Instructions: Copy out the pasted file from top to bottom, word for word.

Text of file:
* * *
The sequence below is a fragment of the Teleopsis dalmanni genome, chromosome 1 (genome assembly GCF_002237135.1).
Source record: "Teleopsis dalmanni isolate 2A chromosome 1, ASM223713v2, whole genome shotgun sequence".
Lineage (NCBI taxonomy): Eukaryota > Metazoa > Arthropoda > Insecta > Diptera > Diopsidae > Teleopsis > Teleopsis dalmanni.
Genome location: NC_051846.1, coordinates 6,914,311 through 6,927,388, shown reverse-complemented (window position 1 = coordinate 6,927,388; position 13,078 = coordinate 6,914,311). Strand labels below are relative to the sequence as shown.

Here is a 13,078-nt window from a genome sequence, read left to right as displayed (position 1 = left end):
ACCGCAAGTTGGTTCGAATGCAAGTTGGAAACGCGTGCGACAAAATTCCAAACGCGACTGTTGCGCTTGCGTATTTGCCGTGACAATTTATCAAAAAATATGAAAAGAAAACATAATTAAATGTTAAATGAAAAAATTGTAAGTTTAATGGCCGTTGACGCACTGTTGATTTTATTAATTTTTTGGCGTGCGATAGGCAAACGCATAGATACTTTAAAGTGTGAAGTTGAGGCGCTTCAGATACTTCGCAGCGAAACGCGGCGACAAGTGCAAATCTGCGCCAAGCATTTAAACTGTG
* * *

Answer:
The sequence below is a fragment of the Teleopsis dalmanni genome, chromosome 1 (genome assembly GCF_002237135.1).
Source record: "Teleopsis dalmanni isolate 2A chromosome 1, ASM223713v2, whole genome shotgun sequence".
Lineage (NCBI taxonomy): Eukaryota > Metazoa > Arthropoda > Insecta > Diptera > Diopsidae > Teleopsis > Teleopsis dalmanni.
Genome location: NC_051846.1, coordinates 6,914,311 through 6,927,388, shown reverse-complemented (window position 1 = coordinate 6,927,388; position 13,078 = coordinate 6,914,311). Strand labels below are relative to the sequence as shown.

Here is a 13,078-nt window from a genome sequence, read left to right as displayed (position 1 = left end):
ACCGCAAGTTGGTTCGAATGCAAGTTGGAAACGCGTGCGACAAAATTCCAAACGCGACTGTTGCGCTTGCGTATTTGCCGTGACAATTTATCAAAAAATATGAAAAGAAAACATAATTAAATGTTAAATGAAAAAATTGTAAGTTTAATGGCCGTTGACGCACTGTTGATTTTATTAATTTTTTGGCGTGCGATAGGCAAACGCATAGATACTTTAAAGTGTGAAGTTGAGGCGCTTCAGATACTTCGCAGCGAAACGCGGCGACAAGTGCAAATCTGCGCCAAGCATTTAAACTGTG